Before going into the details of personal bankruptcy in Ontario, it’s important to define what personal bankruptcy is.
What is personal bankruptcy?
Personal bankruptcy can be defined as a legal process governed/guided by federal law (the Bankruptcy and Insolvency Act) whose main intention is to give honest but unfortunate debtors the right to obtain relief from their debt/s while treating creditors fairly and equally. Personal bankruptcy gives a hopeless indebted and honest person the opportunity to start fresh without debt.
Who can declare bankruptcy in Ontario?
It’s important to note that bankruptcy laws differ from one country/state/region to the other. In Ontario, Canada for instance, the concept of personal bankruptcy requires debtors to surrender everything they own to licensed insolvency trustees for their debts to be eliminated/cancelled. To declare for personal bankruptcy in Ontario, you must be a permanent resident of Ontario. You must also be insolvent which means; you owe individuals or entities at least $1000 and you are unable to meet your debt repayment obligations.
What Are Insolvency Trustees and What Are Their Fees?
Insolvency trustees in Ontario are federally licensed. Their fees/charges are regulated so the overall cost of filing for personal bankruptcy is fair/reasonable. Because personal bankruptcy is a legal proceeding, there is a stay of proceedings that prevents garnishment or any legal action from being taken against debtors. Bankruptcy laws also protect debtors from harassment.
When Will You Get Discharged Of Bankruptcy?
When you file for personal bankruptcy in Ontario, you may qualify/be entitled to automatic discharge after 9 months which is the minimum time you can be bankrupt according to Ontario bankruptcy laws. It must however be your first time being bankrupt. You also need to complete certain duties and responsibilities to qualify for an automatic discharge after 9 months. Your ability to get credit will however be affected because bankruptcy remains on a person’s credit report for at least 7 years.
Exceptions To Discharging All Debt Through A Bankruptcy
- Some debts aren't erased: It’s important to note that personal bankruptcy and bankruptcy as a whole focuses on unsecured debt only (i.e. credit cards, income taxes, overdrafts, personal loans etc.). Depending on the situation, not all debts will be erased.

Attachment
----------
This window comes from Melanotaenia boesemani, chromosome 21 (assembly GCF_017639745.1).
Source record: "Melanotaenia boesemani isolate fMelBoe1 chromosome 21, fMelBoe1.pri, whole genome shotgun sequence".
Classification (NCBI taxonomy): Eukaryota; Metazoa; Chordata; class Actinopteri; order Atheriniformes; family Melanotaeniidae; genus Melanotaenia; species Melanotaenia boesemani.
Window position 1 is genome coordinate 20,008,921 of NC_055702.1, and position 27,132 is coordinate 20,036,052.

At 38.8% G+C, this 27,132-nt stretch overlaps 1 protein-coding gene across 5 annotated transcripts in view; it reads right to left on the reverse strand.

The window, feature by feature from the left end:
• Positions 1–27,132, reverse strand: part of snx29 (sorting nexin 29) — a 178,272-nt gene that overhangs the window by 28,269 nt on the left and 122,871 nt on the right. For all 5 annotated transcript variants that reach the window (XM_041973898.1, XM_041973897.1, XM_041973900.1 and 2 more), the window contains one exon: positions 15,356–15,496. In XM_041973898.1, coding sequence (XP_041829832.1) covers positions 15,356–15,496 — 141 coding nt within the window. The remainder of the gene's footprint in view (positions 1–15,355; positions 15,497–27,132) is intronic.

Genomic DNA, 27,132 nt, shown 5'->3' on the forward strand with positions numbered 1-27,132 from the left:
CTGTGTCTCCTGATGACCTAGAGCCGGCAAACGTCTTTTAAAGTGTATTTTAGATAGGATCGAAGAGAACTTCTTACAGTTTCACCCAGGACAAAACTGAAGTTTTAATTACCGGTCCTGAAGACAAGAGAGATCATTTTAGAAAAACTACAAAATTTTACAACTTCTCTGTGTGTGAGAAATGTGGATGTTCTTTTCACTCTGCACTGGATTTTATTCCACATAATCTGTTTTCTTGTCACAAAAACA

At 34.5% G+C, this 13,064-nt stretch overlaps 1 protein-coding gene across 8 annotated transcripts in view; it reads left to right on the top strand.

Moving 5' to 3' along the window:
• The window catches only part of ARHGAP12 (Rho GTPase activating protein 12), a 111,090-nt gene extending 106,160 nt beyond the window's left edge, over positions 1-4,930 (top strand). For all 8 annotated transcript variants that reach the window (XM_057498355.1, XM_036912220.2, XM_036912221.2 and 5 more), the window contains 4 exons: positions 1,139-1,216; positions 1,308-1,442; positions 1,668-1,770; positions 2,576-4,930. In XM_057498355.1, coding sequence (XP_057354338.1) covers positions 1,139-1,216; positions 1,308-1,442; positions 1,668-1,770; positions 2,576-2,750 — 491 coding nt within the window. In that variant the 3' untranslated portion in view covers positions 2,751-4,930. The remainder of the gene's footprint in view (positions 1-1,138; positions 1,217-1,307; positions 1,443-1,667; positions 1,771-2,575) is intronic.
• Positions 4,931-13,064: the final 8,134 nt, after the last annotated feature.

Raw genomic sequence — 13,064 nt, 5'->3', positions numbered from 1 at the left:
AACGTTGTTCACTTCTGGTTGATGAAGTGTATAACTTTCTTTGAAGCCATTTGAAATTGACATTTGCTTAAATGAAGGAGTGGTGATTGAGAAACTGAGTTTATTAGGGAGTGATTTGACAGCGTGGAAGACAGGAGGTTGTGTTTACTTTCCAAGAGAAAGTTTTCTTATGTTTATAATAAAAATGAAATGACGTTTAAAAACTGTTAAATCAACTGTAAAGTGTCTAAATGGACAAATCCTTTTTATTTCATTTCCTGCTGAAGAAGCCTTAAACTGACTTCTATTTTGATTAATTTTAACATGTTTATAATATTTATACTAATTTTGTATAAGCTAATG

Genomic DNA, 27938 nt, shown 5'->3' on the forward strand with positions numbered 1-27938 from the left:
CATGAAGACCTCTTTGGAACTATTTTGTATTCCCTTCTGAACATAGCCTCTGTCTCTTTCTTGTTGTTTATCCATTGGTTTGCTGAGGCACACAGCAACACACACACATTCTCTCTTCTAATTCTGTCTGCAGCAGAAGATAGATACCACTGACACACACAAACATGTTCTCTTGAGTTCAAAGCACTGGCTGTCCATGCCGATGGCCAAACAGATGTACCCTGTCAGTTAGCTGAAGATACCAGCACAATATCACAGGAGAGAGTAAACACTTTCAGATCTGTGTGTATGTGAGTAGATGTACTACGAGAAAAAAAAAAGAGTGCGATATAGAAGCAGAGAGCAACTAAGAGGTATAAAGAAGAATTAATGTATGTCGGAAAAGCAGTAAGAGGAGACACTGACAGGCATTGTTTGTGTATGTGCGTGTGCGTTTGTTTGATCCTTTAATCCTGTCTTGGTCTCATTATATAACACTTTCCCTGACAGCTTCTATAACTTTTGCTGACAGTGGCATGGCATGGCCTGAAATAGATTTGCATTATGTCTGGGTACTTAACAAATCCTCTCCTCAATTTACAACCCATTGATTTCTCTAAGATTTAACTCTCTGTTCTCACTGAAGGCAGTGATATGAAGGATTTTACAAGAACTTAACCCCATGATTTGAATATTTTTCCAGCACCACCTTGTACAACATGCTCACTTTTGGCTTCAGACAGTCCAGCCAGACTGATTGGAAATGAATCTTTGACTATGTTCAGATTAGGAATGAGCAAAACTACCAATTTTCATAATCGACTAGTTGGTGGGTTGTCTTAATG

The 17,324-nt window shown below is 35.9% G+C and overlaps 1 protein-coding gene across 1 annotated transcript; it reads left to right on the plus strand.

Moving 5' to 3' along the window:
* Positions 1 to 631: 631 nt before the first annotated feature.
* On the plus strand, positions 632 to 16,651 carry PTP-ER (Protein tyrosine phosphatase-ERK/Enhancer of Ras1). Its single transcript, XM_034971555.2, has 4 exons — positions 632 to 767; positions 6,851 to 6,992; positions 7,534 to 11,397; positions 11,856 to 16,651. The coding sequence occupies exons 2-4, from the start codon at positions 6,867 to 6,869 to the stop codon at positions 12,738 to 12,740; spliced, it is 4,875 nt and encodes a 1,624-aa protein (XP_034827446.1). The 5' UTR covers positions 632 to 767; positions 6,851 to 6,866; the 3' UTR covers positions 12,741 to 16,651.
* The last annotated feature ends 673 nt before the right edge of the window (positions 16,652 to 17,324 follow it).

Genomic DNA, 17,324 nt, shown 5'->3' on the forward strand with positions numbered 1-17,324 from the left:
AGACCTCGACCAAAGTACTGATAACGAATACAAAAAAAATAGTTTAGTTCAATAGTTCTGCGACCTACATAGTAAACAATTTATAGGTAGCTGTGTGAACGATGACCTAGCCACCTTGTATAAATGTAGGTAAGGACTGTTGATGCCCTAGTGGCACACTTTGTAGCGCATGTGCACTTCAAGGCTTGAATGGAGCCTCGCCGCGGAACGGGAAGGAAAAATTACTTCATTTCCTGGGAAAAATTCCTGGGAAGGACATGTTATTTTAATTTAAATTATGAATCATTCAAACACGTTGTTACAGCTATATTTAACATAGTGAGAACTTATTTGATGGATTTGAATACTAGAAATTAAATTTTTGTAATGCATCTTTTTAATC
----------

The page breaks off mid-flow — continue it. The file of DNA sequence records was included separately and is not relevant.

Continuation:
- Some secured debts aren't erased: Secured debts like car loans and mortgages aren't included because debtors give assets as collateral. Creditors don’t therefore need bankruptcy processes to recover what is owed to them.
- Some unsecured debts aren't discharged: Some unsecured debts i.e. student loans aren't discharged in personal bankruptcy processes. In Ontario, Canada, student loans which are less than seven years old (from the last day of study) aren't discharged when you file for personal bankruptcy. Also, child support and alimony aren't discharged.
Exceptions to surrendering assets
Personal bankruptcy protects some personal assets which are deemed necessary for survival. The list of exempted assets is prepared by provincial or territorial governments. In Ontario for instance, cars which are worth less than $6600 are exempt. Personal bankruptcy in Ontario also exempts household items that are worth less than $13,150. A house (principal residence) is only exempt where the equity is less than $10,000.
Examples of assets where there is no exemption;
- RRSP's (contributions made in the past 12 months)
- Houses (unless equity is less than $10,000)
Exceptions To Automatic Discharge After 9 Months
Ontario’s personal bankruptcy laws require a person to stay bankrupt for at least nine months. The length of your personal bankruptcy will be 9 months unless;
- You abscond from your bankruptcy duties i.e. making regular surplus income payments to your trustee.
- You have been declared bankrupt before.
- You have some surplus income.
It’s important to note that the length of your bankruptcy period also depends on factors such as case details.
Surplus Income And Cost Of Bankruptcy
It’s worth noting that surplus income increases the cost of bankruptcy. Apart from the trustee charges and loss of assets, personal bankruptcy may also eat into your income depending on factors such as household size and amount of income.
The logic behind this is simple i.e. if you make more money than your household requires to survive, it’s only fair to use the surplus income to pay your creditors. The formula for calculating surplus income is prescribed by law. It is important to note that personal bankruptcy is more expensive if you earn more.
Main Advantages And Disadvantages Of Personal Bankruptcy
Advantages of Personal Bankruptcy
- It protects you from legal action, collection action and wage garnishees.
- It eliminates an individual’s unsecured debts.
- It is relatively quick.
- It is relatively cheaper than most options for dealing with debt.
Disadvantages of Personal Bankruptcy
- It damages your credit history.
- You may be forced to surrender some of your personal possessions to your insolvency trustee.
- You are required to keep extremely detailed income and expenditure records.
How Does Bankruptcy Work In Ontario?